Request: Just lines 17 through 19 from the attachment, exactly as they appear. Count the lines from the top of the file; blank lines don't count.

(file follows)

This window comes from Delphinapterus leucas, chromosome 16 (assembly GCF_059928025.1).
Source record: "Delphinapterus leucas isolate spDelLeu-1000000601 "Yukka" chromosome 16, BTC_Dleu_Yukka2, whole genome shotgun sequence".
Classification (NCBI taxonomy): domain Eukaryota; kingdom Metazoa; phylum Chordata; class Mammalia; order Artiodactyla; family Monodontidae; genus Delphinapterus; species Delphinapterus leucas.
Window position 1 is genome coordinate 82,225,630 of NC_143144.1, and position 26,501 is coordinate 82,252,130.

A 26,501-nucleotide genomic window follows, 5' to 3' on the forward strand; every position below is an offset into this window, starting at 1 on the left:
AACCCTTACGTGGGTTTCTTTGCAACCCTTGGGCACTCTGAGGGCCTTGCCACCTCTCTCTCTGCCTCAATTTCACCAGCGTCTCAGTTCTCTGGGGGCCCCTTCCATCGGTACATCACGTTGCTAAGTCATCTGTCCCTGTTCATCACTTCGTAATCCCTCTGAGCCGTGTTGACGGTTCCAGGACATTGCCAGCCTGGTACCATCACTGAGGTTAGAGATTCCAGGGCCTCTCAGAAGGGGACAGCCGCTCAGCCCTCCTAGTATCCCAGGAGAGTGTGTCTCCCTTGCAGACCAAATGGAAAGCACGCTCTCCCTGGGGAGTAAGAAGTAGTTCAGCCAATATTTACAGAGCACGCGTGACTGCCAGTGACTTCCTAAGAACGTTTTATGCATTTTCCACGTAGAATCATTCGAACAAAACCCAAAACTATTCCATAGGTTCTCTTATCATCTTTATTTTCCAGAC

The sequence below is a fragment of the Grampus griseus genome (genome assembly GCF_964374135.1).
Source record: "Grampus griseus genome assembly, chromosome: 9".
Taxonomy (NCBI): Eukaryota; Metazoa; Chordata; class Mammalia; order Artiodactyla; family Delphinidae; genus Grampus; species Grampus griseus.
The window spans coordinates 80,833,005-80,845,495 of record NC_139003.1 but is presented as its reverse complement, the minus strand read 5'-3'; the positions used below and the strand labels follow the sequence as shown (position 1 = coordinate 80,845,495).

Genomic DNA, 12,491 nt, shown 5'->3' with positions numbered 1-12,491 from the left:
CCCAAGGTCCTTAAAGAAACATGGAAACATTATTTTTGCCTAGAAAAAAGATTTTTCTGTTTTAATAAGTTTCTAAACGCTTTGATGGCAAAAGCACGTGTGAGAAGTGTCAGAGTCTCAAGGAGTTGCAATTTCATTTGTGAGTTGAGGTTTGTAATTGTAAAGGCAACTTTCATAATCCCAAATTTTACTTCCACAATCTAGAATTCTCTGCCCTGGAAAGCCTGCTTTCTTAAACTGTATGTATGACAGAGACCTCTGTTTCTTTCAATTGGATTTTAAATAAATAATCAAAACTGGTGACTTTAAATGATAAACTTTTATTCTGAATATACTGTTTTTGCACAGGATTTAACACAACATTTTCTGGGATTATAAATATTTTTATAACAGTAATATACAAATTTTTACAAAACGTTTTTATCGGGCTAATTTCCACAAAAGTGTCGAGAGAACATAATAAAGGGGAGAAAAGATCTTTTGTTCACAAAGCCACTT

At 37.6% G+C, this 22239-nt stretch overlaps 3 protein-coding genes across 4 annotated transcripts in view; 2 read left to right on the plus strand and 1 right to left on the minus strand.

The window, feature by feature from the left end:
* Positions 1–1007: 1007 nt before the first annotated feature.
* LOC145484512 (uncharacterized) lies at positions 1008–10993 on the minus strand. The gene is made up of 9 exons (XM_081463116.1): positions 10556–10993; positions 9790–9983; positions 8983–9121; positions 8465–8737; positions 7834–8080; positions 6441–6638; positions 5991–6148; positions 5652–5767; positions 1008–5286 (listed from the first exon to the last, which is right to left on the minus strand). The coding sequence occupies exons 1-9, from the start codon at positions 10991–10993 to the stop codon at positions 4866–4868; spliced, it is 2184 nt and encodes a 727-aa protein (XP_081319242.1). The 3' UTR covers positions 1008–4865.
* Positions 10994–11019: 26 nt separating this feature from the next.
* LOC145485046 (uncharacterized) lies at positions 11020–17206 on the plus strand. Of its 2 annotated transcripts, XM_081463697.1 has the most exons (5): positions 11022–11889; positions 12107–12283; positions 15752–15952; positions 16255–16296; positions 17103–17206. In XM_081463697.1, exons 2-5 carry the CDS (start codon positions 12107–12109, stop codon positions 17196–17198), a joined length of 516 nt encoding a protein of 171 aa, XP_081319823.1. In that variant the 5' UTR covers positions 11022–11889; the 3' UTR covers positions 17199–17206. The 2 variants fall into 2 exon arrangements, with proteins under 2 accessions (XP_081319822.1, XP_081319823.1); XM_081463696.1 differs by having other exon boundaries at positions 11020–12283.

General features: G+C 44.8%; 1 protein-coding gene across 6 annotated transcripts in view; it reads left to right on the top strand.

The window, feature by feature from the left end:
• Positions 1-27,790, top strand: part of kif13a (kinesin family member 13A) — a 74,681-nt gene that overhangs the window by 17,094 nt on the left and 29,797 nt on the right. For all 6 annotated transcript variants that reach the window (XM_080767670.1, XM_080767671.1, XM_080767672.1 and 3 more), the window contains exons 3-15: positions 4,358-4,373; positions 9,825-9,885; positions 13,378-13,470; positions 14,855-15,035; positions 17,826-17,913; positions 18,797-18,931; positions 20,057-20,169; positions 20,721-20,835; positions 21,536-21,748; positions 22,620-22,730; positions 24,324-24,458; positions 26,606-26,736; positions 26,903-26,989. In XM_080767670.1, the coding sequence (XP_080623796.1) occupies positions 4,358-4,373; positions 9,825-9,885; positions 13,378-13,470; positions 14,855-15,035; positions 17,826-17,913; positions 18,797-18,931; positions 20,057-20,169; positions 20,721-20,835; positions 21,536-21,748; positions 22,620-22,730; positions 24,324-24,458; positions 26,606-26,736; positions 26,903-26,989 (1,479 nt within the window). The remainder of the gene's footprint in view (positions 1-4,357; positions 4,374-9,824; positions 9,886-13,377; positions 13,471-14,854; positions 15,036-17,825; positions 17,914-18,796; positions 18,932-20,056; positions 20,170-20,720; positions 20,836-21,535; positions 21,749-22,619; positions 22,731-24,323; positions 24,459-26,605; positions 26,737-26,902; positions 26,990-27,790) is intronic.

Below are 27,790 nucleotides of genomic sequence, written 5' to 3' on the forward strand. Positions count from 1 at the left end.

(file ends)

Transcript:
* Positions 10994–11019: 26 nt separating this feature from the next.
* LOC145485046 (uncharacterized) lies at positions 11020–17206 on the plus strand. Of its 2 annotated transcripts, XM_081463697.1 has the most exons (5): positions 11022–11889; positions 12107–12283; positions 15752–15952; positions 16255–16296; positions 17103–17206. In XM_081463697.1, exons 2-5 carry the CDS (start codon positions 12107–12109, stop codon positions 17196–17198), a joined length of 516 nt encoding a protein of 171 aa, XP_081319823.1. In that variant the 5' UTR covers positions 11022–11889; the 3' UTR covers positions 17199–17206. The 2 variants fall into 2 exon arrangements, with proteins under 2 accessions (XP_081319822.1, XP_081319823.1); XM_081463696.1 differs by having other exon boundaries at positions 11020–12283.

General features: G+C 44.8%; 1 protein-coding gene across 6 annotated transcripts in view; it reads left to right on the top strand.